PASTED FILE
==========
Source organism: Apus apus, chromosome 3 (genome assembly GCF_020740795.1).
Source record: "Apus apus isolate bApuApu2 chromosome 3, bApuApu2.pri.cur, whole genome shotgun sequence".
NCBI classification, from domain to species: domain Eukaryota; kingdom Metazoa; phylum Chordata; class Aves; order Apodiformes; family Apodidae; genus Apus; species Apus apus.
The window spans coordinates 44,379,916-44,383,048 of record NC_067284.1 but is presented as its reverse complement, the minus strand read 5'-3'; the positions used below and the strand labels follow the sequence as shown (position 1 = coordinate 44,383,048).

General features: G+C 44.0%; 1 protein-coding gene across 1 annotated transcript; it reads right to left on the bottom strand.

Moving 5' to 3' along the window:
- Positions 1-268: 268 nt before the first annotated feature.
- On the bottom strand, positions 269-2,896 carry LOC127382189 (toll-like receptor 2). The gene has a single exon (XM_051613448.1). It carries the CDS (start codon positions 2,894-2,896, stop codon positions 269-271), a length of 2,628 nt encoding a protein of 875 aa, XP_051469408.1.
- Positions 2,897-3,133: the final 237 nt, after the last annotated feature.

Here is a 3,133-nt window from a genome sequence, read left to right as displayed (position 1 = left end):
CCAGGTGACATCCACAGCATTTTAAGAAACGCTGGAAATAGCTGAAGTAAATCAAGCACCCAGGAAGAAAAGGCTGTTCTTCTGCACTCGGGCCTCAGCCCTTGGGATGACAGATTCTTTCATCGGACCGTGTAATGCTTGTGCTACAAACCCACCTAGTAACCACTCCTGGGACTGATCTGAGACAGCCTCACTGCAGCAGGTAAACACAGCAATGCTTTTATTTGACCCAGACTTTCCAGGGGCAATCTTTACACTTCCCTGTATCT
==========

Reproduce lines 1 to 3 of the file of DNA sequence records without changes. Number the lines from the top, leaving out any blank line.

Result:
Source organism: Apus apus, chromosome 3 (genome assembly GCF_020740795.1).
Source record: "Apus apus isolate bApuApu2 chromosome 3, bApuApu2.pri.cur, whole genome shotgun sequence".
NCBI classification, from domain to species: domain Eukaryota; kingdom Metazoa; phylum Chordata; class Aves; order Apodiformes; family Apodidae; genus Apus; species Apus apus.